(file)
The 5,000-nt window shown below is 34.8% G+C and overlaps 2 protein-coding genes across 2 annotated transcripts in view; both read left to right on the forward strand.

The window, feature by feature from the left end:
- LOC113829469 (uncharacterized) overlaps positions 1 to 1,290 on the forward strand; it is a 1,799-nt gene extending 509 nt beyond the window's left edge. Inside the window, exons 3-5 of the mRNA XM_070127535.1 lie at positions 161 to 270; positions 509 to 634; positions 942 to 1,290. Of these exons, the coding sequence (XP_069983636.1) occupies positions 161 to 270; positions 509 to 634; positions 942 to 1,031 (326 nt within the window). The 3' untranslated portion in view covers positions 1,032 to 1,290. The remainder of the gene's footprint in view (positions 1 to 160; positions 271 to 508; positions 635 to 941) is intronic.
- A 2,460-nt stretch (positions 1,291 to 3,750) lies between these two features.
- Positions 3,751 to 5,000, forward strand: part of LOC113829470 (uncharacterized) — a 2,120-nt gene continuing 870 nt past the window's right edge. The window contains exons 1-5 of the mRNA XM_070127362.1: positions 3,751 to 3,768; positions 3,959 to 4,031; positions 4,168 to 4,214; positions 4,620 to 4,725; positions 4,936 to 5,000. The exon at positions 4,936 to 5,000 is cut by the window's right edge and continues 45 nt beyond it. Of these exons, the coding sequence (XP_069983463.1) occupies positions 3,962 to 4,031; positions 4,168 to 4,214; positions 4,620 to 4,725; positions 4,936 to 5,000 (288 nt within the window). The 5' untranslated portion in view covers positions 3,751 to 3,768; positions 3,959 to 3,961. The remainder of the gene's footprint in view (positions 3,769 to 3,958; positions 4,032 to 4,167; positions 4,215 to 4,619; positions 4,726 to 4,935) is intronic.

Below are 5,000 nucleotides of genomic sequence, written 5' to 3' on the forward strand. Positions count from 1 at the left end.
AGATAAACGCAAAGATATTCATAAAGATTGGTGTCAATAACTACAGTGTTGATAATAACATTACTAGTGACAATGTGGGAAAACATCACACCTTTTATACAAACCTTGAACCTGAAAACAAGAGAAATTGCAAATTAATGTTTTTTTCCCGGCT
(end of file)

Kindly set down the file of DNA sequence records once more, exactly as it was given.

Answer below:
The 5,000-nt window shown below is 34.8% G+C and overlaps 2 protein-coding genes across 2 annotated transcripts in view; both read left to right on the forward strand.

The window, feature by feature from the left end:
- LOC113829469 (uncharacterized) overlaps positions 1 to 1,290 on the forward strand; it is a 1,799-nt gene extending 509 nt beyond the window's left edge. Inside the window, exons 3-5 of the mRNA XM_070127535.1 lie at positions 161 to 270; positions 509 to 634; positions 942 to 1,290. Of these exons, the coding sequence (XP_069983636.1) occupies positions 161 to 270; positions 509 to 634; positions 942 to 1,031 (326 nt within the window). The 3' untranslated portion in view covers positions 1,032 to 1,290. The remainder of the gene's footprint in view (positions 1 to 160; positions 271 to 508; positions 635 to 941) is intronic.
- A 2,460-nt stretch (positions 1,291 to 3,750) lies between these two features.
- Positions 3,751 to 5,000, forward strand: part of LOC113829470 (uncharacterized) — a 2,120-nt gene continuing 870 nt past the window's right edge. The window contains exons 1-5 of the mRNA XM_070127362.1: positions 3,751 to 3,768; positions 3,959 to 4,031; positions 4,168 to 4,214; positions 4,620 to 4,725; positions 4,936 to 5,000. The exon at positions 4,936 to 5,000 is cut by the window's right edge and continues 45 nt beyond it. Of these exons, the coding sequence (XP_069983463.1) occupies positions 3,962 to 4,031; positions 4,168 to 4,214; positions 4,620 to 4,725; positions 4,936 to 5,000 (288 nt within the window). The 5' untranslated portion in view covers positions 3,751 to 3,768; positions 3,959 to 3,961. The remainder of the gene's footprint in view (positions 3,769 to 3,958; positions 4,032 to 4,167; positions 4,215 to 4,619; positions 4,726 to 4,935) is intronic.

Below are 5,000 nucleotides of genomic sequence, written 5' to 3' on the forward strand. Positions count from 1 at the left end.
AGATAAACGCAAAGATATTCATAAAGATTGGTGTCAATAACTACAGTGTTGATAATAACATTACTAGTGACAATGTGGGAAAACATCACACCTTTTATACAAACCTTGAACCTGAAAACAAGAGAAATTGCAAATTAATGTTTTTTTCCCGGCT